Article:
By JAMES D. WATTS JR. World Scene Writer on Feb 17, 2012, at 2:24 AM Updated on 2/17/12 at 5:32 AM
The opening weekend of the New Genre Festival typically is filled with events – exhibits opening, performances happening, installations being installed.
But for the 19th iteration of this celebration of the avant garde, Living Arts of Tulsa director Steve Liggett wanted to keep things very simple.
“This work that we’re presenting to start this year’s festival is such a powerful piece that I didn’t want to schedule anything else this weekend,” he said.
The sole event for the opening weekend is “Home Made,” a dance performance work by tEEth – the duo of dancer-choreographer Angelle Hebert and composer Phillip Kraft.
The hourlong piece explores the complexities of relationships – the dizzying highs, the traumatic lows, the physical and emotional vulnerabilities of passion and need, the irrationality of jealousy and dependence – through a mix of sometimes brutally physical and aggressive, sometimes lyrical choreography, set to a score that mixes recorded sounds with live vocals.
It also is a piece very much for adults. As it progresses, depicting the increasing intimacy that comes as one reveals more of oneself to another person, the two dancers perform a large portion of the work in the nude.
“Our pieces usually grow out of long sessions of improvisation,” Hebert said. “We record these sessions, which can go as long as six hours, and from that we extract the materials that will ultimately become the finished piece.
“And for this piece, a lot of those sessions were done in the nude. We did consider doing the piece without nudity, but the movement looked different when the dancers were clothed. Besides, one thing we were after was that rawness and vulnerability, and this was the best way to do that.”
While some of the duo’s work begins without any real preparations, so that the finished piece is “discovered” through its creation, “Home Made” grew out of a specific idea.
“We were wanting to explore the complexities of our own relationship,” Hebert said. She and Kraft have been together since 2000, when they first collaborated on Hebert’s senior project at the University of Utah.
Officially, tEEth started in 2006, and the work they have created has earned much acclaim, including being named by Dance Magazine as one of the “25 to Watch” for 2012.
The magazine singled tEEth out for its “well-constructed, deftly performed choreography with wildly imaginative sets and costumes, live and recorded original music, and real-time video…that articulate concepts ranging from intimacy to alienation.”
“We did a lot of storyboarding for this piece, and the original concept called for all kinds of video work,” Kraft said. “We at one time had about two hours’ worth of material. But as we continued, we kept simplifying things, to keep the focus on this couple, going through this journey.”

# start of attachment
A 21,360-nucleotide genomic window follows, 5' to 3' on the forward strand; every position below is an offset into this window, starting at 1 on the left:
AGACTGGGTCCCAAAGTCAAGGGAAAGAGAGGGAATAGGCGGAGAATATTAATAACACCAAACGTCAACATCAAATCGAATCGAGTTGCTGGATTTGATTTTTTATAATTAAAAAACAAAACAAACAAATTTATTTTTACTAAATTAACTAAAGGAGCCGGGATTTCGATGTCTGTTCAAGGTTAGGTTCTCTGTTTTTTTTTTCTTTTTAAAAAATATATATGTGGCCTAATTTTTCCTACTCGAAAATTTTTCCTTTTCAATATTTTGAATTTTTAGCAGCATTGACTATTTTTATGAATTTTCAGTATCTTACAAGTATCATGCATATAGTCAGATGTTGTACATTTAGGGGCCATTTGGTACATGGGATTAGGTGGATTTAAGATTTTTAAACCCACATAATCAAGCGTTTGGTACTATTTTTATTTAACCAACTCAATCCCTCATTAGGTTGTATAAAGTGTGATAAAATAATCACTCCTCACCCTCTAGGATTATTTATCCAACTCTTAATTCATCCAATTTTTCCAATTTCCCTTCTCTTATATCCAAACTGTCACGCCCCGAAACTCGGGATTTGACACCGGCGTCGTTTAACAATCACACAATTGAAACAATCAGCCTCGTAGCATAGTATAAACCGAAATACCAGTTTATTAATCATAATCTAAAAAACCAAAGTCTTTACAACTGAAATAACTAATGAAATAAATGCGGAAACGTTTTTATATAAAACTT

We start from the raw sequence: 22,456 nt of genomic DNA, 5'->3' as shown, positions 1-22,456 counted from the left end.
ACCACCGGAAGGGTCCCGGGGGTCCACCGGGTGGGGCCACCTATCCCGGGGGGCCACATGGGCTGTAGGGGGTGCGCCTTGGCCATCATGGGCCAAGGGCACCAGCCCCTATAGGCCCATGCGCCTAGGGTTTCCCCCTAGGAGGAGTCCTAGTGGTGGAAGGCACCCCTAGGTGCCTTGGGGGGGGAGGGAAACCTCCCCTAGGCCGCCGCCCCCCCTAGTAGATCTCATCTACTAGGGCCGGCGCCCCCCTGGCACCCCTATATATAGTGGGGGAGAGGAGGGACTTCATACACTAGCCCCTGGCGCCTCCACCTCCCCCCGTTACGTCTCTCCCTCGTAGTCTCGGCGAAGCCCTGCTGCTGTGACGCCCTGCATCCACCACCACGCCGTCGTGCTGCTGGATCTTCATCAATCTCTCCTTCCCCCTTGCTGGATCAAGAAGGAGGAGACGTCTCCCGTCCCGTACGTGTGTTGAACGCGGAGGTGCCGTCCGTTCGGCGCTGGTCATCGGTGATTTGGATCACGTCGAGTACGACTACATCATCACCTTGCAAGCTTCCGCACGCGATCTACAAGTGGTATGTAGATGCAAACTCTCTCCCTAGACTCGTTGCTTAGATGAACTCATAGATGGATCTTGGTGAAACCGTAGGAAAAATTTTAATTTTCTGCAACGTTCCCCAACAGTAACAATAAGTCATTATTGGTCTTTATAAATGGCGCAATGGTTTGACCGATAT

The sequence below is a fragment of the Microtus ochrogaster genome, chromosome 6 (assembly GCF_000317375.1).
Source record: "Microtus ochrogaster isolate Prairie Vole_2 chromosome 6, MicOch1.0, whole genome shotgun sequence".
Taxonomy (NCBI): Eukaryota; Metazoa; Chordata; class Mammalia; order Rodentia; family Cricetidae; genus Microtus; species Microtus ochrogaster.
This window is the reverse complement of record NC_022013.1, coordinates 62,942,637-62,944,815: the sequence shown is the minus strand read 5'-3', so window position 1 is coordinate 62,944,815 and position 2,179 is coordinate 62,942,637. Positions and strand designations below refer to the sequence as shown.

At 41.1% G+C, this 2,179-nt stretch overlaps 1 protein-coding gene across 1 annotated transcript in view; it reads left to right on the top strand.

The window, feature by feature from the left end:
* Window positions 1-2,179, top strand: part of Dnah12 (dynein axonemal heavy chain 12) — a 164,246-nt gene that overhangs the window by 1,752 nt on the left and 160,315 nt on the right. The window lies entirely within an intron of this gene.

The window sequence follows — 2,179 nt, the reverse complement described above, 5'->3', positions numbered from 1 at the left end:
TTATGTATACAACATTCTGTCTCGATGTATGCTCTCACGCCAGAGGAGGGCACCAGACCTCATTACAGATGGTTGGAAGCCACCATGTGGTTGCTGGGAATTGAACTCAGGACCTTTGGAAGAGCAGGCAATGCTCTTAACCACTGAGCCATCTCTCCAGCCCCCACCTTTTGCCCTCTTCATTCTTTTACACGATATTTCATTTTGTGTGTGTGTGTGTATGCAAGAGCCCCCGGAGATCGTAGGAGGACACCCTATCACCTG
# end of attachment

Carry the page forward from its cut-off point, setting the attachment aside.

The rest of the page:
It’s a journey, the couple says, that might have been inspired by their own relationship but doesn’t necessarily serve as an autobiography.
“It is very personal and very emotional,” Hebert said. “To be honest, I am kind of happy that, as the choreographer and director, I am able to step outside the piece, to look at it a little more objectively.
“We did at one point talk about the two of us performing it,” she said, smiling, “but that was just a little too scary.”
“This work was a way for us to confront a lot of things, to deal with problems and heal,” Kraft said. “It was relatively cheap therapy for us.”
Dancers Noel Plemmons and Keely McIntyre will perform in “Home Made.” The live vocals will be provided by singers Cali Ricks and Luke Matter.
Members of tEEth will conduct a workshop 1 to 5 p.m. Saturday on “Creating Collaborative Work.” For more on the workshop, call Living Arts at 918-585-1234 or visit tulsaworld.com/livingarts
Living Arts of Tulsa New Genre Festival XIX
WEEK ONE: Feb. 17-19
“Home Made,” dance performance by tEEth. 8 p.m. Feb. 17-18. PAC Williams Theatre, 110 E. Second St. NOTE: Performance contains nudity. Tickets $25.
WEEK TWO: Feb. 22-26
Exhibits “You Complete Me” by Hack Art Lab and “Eye 4 Eye,” by Tulsa artists in conjunction with Tulsa Opera’s “Dead Man Walking,” on display through Feb. 24 at Living Arts of Tulsa, 307 E. Brady St. Closing events, 5 -7 p.m. Feb. 24.
“Live Cinema,” interactive melding of performance, music and dance, directed by Charlie Woodman and featuring Tulsa performers. 8 p.m. Feb. 24-25, PAC Doenges Theatre, 110 E. Second St. $15.
“Revised and Revisited,” performance installation by Erica Mott, that examines the impermanence of memory and the fragmentation of personal history. 8 p.m. Feb. 24-25, Liggett Studio, 308 S. Kenosha Ave. $15.
WEEK THREE: Feb. 27-March 3
“Still Life: Graphite on Paper,” inflatable sculpture installation by Benjamin Entner. Opening reception 5-7 p.m. March 2, Living Arts of Tulsa, 307 E. Brady St. Continues through March 24.
“Darned Delicates,” exhibit of mixed media works by Laura Tanner. Opening reception 5-7 p.m. March 2, Living Arts of Tulsa, 307 E. Brady St. Continues through March 24.
“In Transit,” photography and live Internet performance by Michael Cooper, examining public transportation in New York City and Tulsa. Opening reception 5-7 p.m. March 2, Tulsa Artists’ Coalition Gallery, 9 E. Brady St.
“Cathedral of Emptiness and Interiosity,” video performance by Kathy Rose. 10 p.m. March 2, 8 p.m. March 3, Nightingale Theater, 1416 E. Fourth St. $15.
“Palpitations,” performance artwork by Norman artist Lindsey Allgood. 8 p.m. March 2, 10 p.m. March 3, Nightingale Theater, 1416 E. Fourth St. $15.